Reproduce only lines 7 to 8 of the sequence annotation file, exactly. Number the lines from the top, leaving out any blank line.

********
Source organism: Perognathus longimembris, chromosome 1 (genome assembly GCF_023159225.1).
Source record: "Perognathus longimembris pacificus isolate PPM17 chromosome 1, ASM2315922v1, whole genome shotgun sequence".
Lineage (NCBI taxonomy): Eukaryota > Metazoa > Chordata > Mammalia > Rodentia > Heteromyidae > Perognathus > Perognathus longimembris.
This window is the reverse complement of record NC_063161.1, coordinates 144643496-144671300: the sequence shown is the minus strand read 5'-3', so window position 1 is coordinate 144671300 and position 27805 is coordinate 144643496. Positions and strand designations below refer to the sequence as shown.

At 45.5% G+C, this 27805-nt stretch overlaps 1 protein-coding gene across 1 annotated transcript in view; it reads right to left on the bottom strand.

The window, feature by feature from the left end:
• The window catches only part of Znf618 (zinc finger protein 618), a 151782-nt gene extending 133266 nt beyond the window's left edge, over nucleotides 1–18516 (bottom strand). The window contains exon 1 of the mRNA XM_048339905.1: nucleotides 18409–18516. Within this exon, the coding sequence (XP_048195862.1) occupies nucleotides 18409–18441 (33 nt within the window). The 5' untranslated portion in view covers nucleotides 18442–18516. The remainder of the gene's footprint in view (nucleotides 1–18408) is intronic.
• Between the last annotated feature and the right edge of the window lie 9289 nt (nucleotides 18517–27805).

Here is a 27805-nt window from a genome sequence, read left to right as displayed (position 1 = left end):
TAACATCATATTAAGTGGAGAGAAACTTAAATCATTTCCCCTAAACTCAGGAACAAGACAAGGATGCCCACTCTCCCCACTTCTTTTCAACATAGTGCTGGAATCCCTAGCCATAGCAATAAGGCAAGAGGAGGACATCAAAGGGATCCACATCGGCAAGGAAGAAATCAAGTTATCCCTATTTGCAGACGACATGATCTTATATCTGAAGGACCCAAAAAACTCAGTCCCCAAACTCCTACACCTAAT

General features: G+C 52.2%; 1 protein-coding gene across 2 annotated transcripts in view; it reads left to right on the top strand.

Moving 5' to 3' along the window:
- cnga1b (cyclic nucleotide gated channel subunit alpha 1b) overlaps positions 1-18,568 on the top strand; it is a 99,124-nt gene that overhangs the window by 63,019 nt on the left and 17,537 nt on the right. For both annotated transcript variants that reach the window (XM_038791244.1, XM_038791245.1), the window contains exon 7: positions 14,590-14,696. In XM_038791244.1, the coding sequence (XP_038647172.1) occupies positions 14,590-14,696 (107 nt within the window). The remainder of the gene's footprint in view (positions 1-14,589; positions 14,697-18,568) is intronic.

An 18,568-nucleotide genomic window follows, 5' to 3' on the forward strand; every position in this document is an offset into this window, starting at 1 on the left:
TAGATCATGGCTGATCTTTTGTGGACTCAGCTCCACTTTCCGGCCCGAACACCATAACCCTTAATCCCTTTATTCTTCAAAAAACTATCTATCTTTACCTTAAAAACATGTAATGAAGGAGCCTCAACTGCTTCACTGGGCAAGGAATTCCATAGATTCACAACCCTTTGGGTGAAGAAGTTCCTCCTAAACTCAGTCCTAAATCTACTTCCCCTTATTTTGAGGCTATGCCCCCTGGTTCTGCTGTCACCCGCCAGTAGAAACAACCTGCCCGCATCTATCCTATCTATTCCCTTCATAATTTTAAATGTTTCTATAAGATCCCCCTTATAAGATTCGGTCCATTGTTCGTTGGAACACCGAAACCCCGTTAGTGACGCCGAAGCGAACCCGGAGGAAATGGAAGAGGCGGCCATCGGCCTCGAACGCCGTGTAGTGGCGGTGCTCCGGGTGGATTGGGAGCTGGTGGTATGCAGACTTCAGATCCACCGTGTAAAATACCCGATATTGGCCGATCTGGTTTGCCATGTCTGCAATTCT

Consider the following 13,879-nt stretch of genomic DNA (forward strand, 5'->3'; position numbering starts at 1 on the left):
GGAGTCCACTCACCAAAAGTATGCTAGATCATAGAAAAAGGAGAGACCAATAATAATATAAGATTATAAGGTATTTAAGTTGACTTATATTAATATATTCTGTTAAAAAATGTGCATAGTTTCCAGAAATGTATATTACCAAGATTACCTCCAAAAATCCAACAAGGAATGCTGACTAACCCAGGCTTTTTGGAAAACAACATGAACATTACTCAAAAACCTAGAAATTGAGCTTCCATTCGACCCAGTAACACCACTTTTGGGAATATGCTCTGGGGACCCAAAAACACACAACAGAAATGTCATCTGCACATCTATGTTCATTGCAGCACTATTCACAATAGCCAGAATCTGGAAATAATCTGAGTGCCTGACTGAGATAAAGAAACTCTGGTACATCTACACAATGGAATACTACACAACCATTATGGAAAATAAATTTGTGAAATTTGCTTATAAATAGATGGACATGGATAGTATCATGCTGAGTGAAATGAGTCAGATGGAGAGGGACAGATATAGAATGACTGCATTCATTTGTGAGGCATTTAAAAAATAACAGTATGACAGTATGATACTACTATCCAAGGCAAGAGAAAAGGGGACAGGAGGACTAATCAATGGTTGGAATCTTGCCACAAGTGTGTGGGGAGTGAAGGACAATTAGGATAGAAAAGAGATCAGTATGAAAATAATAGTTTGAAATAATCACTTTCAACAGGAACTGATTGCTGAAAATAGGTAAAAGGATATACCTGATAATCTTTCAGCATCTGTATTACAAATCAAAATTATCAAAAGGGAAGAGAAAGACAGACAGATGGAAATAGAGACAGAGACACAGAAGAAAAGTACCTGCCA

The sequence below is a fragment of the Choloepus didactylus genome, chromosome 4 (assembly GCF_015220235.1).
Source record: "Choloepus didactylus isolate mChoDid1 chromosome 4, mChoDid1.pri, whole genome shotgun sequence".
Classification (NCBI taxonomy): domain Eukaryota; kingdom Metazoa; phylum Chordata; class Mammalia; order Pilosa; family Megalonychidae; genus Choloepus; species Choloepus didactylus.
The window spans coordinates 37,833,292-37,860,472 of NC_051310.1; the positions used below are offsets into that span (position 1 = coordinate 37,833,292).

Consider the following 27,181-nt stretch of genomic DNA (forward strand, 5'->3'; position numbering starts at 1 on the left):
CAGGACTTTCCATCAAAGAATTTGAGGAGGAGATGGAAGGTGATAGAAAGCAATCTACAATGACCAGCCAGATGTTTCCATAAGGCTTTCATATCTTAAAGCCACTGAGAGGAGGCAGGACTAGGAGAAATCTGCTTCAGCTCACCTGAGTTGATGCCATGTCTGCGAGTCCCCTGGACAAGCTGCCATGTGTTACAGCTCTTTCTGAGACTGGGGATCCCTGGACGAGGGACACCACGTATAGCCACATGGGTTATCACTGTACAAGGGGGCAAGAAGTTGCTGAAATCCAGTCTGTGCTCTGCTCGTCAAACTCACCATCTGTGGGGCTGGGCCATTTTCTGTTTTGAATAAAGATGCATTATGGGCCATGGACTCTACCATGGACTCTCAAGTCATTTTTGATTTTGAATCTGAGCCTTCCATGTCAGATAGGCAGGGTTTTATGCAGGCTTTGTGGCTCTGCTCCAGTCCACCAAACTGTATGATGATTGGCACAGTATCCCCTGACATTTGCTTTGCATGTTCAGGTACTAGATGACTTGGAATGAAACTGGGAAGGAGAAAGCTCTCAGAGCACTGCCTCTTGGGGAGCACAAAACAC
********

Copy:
• The window catches only part of Znf618 (zinc finger protein 618), a 151782-nt gene extending 133266 nt beyond the window's left edge, over nucleotides 1–18516 (bottom strand). The window contains exon 1 of the mRNA XM_048339905.1: nucleotides 18409–18516. Within this exon, the coding sequence (XP_048195862.1) occupies nucleotides 18409–18441 (33 nt within the window). The 5' untranslated portion in view covers nucleotides 18442–18516. The remainder of the gene's footprint in view (nucleotides 1–18408) is intronic.
• Between the last annotated feature and the right edge of the window lie 9289 nt (nucleotides 18517–27805).